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Love v. Boyd

United States District Court, S.D. Illinois

February 25, 2015

ADOLPH HENRY LOVE, JR., Plaintiff,
v.
DAVID FOLSOM and KAREN BOYD, Defendants.

MEMORANDUM & ORDER

MICHAEL J. REAGAN, Chief District Judge.

In this § 1983 civil rights action, pro se Plaintiff Adolph Love sued several officials in the Illinois Department of Corrections (IDOC) for administering constitutionally deficient medical treatment while Plaintiff was incarcerated at Shawnee Correctional Center. The case is before the Court on Defendant Karen Boyd's motion for summary judgment, in which she argues Plaintiff failed to exhaust his administrative remedies before filing suit (as required by the Prison Litigation Reform Act, 42 U.S.C. § 1997e(a)). As relevant to the instant motion, Plaintiff's lawsuit targets Boyd for acting with deliberate indifference to (1) injuries following a January 2012 altercation and (2) a spider bite.

The matter was referred to Magistrate Judge Williams who, pursuant to 28 U.S.C. §§ 636(b)(1)(B) and (C), held an evidentiary hearing and submitted a Report and Recommendation ("R&R") (Doc. 115). Judge Williams, finding Plaintiff's version of events not credible, recommends granting Boyd's motion. Plaintiff filed a timely (but, as discussed below, unacceptably vague) response in late January 2015, and the matter is ripe for ruling. The undersigned agrees with Judge Williams' analysis, and for the reasons explained below, ADOPTS Judge Williams R&R in full and GRANTS Defendant Boyd's Motion for Summary Judgment.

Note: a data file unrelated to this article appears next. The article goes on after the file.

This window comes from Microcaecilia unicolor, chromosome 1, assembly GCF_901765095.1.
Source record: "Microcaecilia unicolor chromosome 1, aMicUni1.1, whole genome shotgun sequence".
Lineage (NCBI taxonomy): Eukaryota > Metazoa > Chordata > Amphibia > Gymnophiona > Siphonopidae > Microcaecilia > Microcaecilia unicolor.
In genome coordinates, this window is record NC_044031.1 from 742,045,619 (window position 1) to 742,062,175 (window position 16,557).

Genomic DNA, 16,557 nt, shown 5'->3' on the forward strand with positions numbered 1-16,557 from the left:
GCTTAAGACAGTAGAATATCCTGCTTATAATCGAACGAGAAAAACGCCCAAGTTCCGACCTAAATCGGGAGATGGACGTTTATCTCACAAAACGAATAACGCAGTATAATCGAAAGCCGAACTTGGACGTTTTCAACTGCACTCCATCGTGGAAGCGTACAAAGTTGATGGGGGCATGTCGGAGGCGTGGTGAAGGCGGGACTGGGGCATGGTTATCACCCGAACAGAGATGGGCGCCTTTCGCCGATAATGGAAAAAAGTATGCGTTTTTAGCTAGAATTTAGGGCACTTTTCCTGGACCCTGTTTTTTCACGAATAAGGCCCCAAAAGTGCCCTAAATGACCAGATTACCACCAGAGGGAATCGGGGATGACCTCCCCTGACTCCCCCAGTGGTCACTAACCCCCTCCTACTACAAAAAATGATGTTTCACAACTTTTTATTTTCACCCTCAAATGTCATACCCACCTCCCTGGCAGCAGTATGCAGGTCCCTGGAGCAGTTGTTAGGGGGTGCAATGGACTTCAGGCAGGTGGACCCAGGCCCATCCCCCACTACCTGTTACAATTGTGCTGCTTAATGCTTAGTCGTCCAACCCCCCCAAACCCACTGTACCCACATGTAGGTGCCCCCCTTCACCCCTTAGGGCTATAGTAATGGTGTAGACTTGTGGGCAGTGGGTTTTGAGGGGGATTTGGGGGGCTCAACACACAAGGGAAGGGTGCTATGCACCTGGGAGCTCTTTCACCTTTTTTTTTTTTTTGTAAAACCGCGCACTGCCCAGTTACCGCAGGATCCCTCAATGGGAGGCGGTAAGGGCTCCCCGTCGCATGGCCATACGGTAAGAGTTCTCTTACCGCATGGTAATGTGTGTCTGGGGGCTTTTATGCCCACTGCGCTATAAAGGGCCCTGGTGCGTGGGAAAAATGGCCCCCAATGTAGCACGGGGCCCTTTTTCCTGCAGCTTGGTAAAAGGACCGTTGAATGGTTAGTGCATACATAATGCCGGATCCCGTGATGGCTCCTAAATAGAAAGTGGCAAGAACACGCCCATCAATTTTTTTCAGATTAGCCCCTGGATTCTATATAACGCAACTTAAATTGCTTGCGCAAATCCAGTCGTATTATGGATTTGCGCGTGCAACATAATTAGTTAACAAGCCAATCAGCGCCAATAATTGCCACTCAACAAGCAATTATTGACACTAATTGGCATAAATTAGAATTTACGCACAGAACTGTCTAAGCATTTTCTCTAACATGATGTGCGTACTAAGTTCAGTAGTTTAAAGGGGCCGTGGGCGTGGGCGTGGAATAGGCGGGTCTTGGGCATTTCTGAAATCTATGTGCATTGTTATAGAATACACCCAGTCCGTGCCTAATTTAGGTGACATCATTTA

LEGAL STANDARDS

When a party timely objects to a magistrate judge's R&R, the district court- giving deference to the magistrate judge's findings of fact and credibility determinations as noted below-must undertake de novo review of the portions to which an objection has been made. 28 U.S.C. § 636(b)(1)(C).

As an inmate, Plaintiff's lawsuit is governed by the PLRA, which requires a prisoner to exhaust his administrative remedies before filing suit. 42 U.S.C. § 1997e. In Illinois, the grievance process requires a prisoner to speak with his counselor, file a written grievance (within 60 days of the incident), then appeal that grievance through the institutional and state (i.e., "Administrative Review Board, " or "ARB") levels. 20 Ill. Admin. Code §§ 504.810-850. The initial grievance is addressed by the institution's grievance officer, who reports his findings to the Chief Administrative Officer, who in turn has two months "where reasonably feasible under the circumstances" to advise the inmate (in writing) of a final decision. Id. at § 504.830(d). Though the Seventh Circuit requires strict adherence to the PLRA's exhaustion requirement, Dole v. Chandler, 438 F.3d 804, 809 (7th Cir. 2006), the PLRA's plain language is clear: an inmate must exhaust only those administrative remedies that are available to him, 42 U.S.C. § 1997e(a). Administrative remedies become "unavailable" when prison officials fail to respond to a properly filed inmate grievance, Lewis v. Washington, 300 F.3d 829, 833 (7th Cir. 2002), or when prison employees thwart a prisoner from exhausting, Dole, 438 F.3d at 809.